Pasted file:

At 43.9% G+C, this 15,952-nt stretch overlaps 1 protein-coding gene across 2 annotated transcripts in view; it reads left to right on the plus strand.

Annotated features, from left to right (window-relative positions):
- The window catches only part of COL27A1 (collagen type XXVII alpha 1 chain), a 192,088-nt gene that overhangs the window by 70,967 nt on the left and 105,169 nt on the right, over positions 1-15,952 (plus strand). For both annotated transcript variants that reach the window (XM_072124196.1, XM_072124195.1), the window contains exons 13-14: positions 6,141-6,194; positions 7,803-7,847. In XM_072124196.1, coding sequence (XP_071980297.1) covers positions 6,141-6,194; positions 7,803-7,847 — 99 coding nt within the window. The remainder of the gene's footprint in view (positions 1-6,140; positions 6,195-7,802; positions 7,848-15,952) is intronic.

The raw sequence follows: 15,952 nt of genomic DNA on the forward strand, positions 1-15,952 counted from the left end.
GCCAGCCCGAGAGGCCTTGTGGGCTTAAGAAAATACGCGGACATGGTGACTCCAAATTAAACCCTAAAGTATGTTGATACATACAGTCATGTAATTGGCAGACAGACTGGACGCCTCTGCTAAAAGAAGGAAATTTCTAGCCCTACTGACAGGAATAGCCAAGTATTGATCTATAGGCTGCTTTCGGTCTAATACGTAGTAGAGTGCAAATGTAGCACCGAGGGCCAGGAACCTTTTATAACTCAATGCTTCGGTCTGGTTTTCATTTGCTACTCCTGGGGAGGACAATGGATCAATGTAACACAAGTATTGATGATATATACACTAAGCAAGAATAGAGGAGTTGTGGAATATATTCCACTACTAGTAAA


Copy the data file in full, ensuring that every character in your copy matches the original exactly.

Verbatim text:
At 43.9% G+C, this 15,952-nt stretch overlaps 1 protein-coding gene across 2 annotated transcripts in view; it reads left to right on the plus strand.

Annotated features, from left to right (window-relative positions):
- The window catches only part of COL27A1 (collagen type XXVII alpha 1 chain), a 192,088-nt gene that overhangs the window by 70,967 nt on the left and 105,169 nt on the right, over positions 1-15,952 (plus strand). For both annotated transcript variants that reach the window (XM_072124196.1, XM_072124195.1), the window contains exons 13-14: positions 6,141-6,194; positions 7,803-7,847. In XM_072124196.1, coding sequence (XP_071980297.1) covers positions 6,141-6,194; positions 7,803-7,847 — 99 coding nt within the window. The remainder of the gene's footprint in view (positions 1-6,140; positions 6,195-7,802; positions 7,848-15,952) is intronic.

The raw sequence follows: 15,952 nt of genomic DNA on the forward strand, positions 1-15,952 counted from the left end.
GCCAGCCCGAGAGGCCTTGTGGGCTTAAGAAAATACGCGGACATGGTGACTCCAAATTAAACCCTAAAGTATGTTGATACATACAGTCATGTAATTGGCAGACAGACTGGACGCCTCTGCTAAAAGAAGGAAATTTCTAGCCCTACTGACAGGAATAGCCAAGTATTGATCTATAGGCTGCTTTCGGTCTAATACGTAGTAGAGTGCAAATGTAGCACCGAGGGCCAGGAACCTTTTATAACTCAATGCTTCGGTCTGGTTTTCATTTGCTACTCCTGGGGAGGACAATGGATCAATGTAACACAAGTATTGATGATATATACACTAAGCAAGAATAGAGGAGTTGTGGAATATATTCCACTACTAGTAAA